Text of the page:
Thu, Apr 22, 2004 - Page 2 News List

Dalai Lama's nephew praises book on China

By Melody Chen  /  STAFF REPORTER

Ross Terrill, head researcher at Harvard University's Fairbank Center for East Asian Studies and author of the book ``The New Chinese Empire.''

PHOTO: GEORGE TSORNG, TAIPEI TIMES

A nephew of the Dalai Lama and former member of the Tibetan parliament-in-exile, Khedroob Thondup, 52, yesterday expressed appreciation for Ross Terrill's new book, The New Chinese Empire, at a question-and-answer seminar the author held with academics and officials at the Taiwan Research Institute.

Terrill met with President Chen Shui-bian (陳水扁) on Tuesday to discuss the book.

The seminar was held to illustrate the main ideas in the book.

Born in Calcutta, Khedroob was educated at a well-known Jesuit school in Darjeeling, India, and later at the University of San Francisco, where he was awarded an MBA.

After returning to India, he served as special assistant to the Dalai Lama and traveled extensively with him. In 1980, Khedroob was part of a special team that started dialogue between the Tibetan government-in-exile and the People's Republic of China (PRC).

Describing Tibet at the seminar as "one of the most oppressed autonomous regions without any of the freedoms that have been taken for granted in Taiwan," Khedroob, who now lives in Taiwan, lamented Beijing's grip on Tibet's religious freedom and its abuse of human rights in that country.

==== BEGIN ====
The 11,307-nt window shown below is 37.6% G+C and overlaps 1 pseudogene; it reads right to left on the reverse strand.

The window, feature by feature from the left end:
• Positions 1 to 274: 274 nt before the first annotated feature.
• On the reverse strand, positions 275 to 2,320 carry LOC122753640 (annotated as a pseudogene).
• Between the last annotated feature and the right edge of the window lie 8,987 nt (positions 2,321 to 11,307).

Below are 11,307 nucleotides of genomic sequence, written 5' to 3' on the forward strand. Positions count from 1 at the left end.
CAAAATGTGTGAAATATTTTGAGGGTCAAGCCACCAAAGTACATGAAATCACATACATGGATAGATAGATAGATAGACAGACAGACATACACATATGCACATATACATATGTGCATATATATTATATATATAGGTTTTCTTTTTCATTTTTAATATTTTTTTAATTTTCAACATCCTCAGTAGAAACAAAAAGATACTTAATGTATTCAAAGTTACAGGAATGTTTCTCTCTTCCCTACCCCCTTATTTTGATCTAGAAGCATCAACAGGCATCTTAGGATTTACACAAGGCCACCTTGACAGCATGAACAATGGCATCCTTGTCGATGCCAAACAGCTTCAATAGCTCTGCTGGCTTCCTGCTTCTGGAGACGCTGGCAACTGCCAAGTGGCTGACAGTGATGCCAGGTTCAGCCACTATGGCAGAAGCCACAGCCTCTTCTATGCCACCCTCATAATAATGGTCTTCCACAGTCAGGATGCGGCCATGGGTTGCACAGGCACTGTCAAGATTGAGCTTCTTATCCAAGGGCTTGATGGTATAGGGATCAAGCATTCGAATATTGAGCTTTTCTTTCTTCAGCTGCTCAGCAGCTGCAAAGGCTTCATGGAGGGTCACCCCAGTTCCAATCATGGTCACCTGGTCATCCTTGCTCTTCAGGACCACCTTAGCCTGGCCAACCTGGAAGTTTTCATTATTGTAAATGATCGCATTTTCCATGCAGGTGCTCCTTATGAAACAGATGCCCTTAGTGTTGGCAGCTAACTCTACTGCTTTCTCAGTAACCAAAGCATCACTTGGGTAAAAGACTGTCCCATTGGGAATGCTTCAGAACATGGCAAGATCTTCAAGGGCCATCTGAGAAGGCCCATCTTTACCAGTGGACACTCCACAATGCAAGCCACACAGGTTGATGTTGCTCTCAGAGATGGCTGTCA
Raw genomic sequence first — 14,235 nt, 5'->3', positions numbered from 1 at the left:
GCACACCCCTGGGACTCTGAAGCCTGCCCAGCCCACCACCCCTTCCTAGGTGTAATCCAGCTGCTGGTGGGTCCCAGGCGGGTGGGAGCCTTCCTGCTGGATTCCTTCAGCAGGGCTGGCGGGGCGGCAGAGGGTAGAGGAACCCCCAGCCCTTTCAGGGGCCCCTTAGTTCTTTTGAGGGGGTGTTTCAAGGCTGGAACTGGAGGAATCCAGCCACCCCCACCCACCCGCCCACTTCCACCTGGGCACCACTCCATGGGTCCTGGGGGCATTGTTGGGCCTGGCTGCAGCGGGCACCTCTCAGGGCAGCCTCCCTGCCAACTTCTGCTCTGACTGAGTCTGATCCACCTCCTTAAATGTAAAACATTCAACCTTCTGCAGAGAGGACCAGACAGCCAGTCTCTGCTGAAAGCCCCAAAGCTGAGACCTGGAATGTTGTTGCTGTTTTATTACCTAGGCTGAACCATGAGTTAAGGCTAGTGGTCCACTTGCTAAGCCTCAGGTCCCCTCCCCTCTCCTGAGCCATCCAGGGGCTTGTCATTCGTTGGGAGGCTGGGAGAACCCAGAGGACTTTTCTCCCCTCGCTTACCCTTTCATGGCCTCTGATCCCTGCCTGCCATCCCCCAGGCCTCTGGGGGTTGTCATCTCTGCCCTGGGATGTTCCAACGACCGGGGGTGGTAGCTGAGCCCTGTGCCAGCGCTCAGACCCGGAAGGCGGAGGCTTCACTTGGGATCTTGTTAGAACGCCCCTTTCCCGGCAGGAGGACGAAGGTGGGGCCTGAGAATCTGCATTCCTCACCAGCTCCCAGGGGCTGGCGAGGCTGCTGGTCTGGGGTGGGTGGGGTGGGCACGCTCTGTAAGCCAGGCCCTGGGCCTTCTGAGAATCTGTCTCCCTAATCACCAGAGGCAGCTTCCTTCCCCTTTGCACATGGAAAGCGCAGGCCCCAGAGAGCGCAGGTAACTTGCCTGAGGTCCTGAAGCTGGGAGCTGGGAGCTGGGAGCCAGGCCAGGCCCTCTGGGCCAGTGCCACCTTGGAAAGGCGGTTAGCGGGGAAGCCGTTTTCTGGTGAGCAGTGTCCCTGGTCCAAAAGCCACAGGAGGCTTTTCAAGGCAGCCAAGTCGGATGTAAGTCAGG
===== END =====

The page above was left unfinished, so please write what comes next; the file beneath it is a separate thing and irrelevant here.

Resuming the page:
He asked the author, a renowned China expert, whether a genuine autonomy is acceptable to Beijing.

Terrill's answer to Khedroob's question was less than encouraging.

"Ask the people in Hong Kong in five years' time and you will have the answer," Terrill said.

The people of Hong Kong, Terrill said, had autonomy promised to them but they will find that the Communist Party will refrain from honoring that pledge.

Noting that Beijing has recently rewritten Hong Kong's Basic Law, Terrill questioned the completeness of an autonomy "that is not guaranteed by law."

If China were to give Taiwan autonomy, according to Terrill, that autonomy would become "a tight noose" around the country's neck.

Urging the Taiwanese people to unite, Terrill predicted that Taiwan would eventually become an independent country. Taiwan's status preserves a balance of power in East Asia, but most countries, though aware of the situation, would not like to talk much about it, he said.

The Chinese leadership, dominated by their imperial mentality, craves respect and does not pay much attention to their country's neighbors, Terril said.

China's attitude towards Taiwan has been "arrogant and insulting," he said, referring to Beijing's labeling of Vice President Annette Lu (呂秀蓮) as "scum of the nation" and its vitriol against Chen.

Lai I-chung (賴怡忠), director of foreign policy studies at the Taiwan Thinktank, asked Terrill what might happen to the power vacuum left by China should the country collapse in the way the Soviet Union did.

Terril said it is possible that a democratic federation could replace the China of today.

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